Discovering the Future of Cloud Gaming

People keep talking about it, but will 2021 finally be the year that cloud gaming comes of age?  Will we be seeing an end to discs and downloads as gamers discover a new age of streaming?

The emergence of new services

At the end of 2020 new Cloud gaming services like Stadia, Microsoft’s Ultimate Game Pass and now Amazon’s Luna began to emerge as serious, more rounded, offers.  However, let’s not get too ahead of ourselves, many of these services remain at an early stage of development.  Clearly, the ability to offer a wide range of good quality game content, that works well on many different platforms, represents two essential preconditions that need to be met before these services can make a real impact.  Progress is being made but there is still a long way to go.

The elephant in the room – internet connectivity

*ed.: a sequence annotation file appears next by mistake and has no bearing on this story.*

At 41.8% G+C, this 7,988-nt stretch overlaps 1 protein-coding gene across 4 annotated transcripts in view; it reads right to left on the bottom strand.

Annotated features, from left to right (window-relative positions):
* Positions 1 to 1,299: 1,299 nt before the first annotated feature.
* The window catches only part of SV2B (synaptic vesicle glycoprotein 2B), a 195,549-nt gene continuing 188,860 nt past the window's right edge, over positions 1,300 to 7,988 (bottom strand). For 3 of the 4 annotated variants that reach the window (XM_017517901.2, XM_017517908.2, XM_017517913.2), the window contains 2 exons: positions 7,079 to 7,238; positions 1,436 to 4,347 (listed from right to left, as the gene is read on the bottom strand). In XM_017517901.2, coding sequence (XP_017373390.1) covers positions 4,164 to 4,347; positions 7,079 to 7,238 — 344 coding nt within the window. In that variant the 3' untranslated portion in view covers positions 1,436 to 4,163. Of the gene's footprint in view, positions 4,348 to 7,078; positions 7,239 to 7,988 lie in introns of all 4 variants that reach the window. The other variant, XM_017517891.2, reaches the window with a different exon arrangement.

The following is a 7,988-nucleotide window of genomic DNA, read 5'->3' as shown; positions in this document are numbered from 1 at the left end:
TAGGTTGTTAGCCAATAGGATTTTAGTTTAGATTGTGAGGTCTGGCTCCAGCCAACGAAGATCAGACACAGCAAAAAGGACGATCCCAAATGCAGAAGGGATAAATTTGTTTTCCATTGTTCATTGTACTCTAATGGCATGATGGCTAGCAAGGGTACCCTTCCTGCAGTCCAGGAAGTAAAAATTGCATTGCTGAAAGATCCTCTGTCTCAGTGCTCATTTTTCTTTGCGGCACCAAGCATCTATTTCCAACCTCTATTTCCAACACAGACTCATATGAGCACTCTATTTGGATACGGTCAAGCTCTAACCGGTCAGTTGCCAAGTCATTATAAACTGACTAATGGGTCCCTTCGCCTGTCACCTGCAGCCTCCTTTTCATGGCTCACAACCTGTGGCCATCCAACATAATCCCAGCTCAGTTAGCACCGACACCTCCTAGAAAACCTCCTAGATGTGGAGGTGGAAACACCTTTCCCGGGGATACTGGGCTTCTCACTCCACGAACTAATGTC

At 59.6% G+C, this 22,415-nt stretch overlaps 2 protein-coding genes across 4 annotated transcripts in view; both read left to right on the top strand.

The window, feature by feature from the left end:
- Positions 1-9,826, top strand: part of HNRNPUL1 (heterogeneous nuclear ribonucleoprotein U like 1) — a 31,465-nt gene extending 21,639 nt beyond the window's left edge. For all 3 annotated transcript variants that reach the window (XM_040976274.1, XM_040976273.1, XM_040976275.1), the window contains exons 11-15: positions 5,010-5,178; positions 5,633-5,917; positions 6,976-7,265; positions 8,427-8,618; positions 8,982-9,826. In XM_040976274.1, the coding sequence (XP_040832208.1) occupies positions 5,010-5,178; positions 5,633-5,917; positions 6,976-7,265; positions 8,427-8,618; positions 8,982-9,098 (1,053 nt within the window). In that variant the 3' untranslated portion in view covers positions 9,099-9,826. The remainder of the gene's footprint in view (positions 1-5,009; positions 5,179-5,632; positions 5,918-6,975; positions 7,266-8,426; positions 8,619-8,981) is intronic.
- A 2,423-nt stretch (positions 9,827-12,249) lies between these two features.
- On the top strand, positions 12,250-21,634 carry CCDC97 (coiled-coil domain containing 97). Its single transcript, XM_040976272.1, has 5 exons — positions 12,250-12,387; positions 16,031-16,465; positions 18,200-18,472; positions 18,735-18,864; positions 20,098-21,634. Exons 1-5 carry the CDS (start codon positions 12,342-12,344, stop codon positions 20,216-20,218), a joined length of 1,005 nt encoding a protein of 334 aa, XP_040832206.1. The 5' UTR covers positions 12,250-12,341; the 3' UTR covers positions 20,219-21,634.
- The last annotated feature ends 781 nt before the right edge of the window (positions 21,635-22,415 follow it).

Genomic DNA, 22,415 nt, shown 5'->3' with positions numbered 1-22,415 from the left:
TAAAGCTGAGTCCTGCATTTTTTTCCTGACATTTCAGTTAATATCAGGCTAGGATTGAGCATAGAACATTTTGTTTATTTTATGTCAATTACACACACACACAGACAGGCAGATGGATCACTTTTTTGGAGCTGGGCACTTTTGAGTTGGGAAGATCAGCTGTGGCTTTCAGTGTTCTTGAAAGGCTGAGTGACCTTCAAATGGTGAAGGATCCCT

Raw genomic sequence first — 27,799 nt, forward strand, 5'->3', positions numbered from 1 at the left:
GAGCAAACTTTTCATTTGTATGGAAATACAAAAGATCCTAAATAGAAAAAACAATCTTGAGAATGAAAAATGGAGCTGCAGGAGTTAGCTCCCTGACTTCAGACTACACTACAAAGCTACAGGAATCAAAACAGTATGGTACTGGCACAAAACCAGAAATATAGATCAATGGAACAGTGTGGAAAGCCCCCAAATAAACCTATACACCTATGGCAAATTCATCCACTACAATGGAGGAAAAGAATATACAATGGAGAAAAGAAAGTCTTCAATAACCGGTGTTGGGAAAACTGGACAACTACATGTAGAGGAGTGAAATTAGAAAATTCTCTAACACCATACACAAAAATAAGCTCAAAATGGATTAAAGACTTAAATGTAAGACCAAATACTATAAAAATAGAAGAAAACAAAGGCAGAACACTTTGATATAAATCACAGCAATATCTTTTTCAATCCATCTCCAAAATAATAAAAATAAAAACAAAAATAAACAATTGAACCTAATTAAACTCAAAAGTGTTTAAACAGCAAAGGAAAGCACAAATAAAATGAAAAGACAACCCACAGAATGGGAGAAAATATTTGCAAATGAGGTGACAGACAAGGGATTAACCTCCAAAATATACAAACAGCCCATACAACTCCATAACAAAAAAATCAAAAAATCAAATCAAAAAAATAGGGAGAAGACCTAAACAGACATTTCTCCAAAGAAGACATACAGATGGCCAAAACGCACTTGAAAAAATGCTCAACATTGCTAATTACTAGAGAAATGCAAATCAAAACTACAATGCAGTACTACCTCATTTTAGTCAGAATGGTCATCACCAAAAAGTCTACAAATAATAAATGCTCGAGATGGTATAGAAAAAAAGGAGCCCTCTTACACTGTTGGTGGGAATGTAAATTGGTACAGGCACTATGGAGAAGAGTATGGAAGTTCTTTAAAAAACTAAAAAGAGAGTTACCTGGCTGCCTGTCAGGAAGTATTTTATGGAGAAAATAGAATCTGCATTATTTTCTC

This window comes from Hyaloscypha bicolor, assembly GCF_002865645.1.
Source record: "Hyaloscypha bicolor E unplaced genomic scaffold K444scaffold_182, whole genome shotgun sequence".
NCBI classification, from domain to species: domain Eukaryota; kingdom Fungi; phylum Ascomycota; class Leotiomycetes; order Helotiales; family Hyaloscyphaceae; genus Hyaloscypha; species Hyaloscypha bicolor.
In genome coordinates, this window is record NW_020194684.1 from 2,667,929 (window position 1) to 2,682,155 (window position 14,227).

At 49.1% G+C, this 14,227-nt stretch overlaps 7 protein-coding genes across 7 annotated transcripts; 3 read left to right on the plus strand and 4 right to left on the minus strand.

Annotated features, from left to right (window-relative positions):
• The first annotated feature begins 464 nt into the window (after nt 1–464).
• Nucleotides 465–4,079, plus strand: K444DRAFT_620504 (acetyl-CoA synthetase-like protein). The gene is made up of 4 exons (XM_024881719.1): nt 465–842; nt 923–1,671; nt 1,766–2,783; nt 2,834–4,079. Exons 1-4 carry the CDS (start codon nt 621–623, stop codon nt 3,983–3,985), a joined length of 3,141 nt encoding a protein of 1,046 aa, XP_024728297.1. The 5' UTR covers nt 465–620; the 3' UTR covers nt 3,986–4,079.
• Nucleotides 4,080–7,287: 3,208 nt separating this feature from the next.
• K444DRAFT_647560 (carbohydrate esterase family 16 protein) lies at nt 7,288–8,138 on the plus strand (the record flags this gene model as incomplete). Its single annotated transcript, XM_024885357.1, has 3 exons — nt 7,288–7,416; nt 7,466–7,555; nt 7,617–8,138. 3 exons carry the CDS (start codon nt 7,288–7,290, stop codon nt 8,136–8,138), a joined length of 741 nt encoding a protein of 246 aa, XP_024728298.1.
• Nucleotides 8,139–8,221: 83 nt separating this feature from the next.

The elephant in the room, of course, is the quality of the player’s internet connection.  Looking ahead, you can see how developments like 5G will open up the potential for streaming to mobile, and broadband services in general can be expected to help expand this market. 

That said, the situation today is that many people lack an internet connection that can adequately stream these services as they stand.

This means that the sweet spot for these services at present will be those people with a good broadband connection, who aren’t wedded to the idea of having the latest and greatest console/PC set-up.  The big question is – how small/large is this sweet spot? 

The sweet spot

Those in the sweet spot will include those new to gaming, who are not particularly devoted to a specific hardware set-up.  The PS and Xbox lovers seem keen to continue to invest in consoles.  So too, I would argue, the hardcore PC gamer.  I am sure that some of these people will be happy to experiment with game streaming.  As they are likely to be open to experimentation with any new developments in gaming.